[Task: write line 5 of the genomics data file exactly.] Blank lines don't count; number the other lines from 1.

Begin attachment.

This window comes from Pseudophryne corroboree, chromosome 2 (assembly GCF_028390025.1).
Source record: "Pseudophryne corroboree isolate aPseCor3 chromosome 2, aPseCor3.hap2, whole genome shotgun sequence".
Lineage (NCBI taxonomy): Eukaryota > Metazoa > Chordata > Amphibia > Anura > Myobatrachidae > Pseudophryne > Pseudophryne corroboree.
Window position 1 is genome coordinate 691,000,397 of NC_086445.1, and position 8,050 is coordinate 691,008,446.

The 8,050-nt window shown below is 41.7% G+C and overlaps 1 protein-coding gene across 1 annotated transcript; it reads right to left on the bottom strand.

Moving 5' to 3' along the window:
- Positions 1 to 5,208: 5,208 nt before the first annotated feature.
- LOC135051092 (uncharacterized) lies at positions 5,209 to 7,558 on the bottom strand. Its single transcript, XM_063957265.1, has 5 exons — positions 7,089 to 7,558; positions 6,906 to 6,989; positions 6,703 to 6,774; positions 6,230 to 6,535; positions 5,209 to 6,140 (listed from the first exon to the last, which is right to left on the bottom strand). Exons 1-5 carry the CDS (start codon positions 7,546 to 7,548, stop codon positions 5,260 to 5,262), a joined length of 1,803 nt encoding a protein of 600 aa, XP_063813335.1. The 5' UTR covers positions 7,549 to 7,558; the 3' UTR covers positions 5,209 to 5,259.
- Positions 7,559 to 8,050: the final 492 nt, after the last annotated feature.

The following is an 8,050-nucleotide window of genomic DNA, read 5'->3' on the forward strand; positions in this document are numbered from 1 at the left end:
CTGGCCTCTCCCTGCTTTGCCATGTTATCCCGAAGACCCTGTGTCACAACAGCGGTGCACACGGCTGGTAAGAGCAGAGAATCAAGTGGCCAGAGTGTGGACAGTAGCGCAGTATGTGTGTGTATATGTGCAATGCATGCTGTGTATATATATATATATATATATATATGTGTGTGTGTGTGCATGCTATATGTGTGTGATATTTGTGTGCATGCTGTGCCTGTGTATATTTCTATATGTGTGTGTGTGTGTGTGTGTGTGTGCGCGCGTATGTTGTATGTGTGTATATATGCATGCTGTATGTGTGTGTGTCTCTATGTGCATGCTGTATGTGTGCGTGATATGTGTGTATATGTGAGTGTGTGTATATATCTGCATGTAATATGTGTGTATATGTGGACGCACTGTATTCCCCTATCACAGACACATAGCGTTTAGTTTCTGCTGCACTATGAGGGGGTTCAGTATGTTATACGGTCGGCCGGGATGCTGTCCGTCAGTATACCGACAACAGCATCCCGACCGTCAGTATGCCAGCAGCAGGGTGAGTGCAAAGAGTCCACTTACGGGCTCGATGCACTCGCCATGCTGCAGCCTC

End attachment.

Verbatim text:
The 8,050-nt window shown below is 41.7% G+C and overlaps 1 protein-coding gene across 1 annotated transcript; it reads right to left on the bottom strand.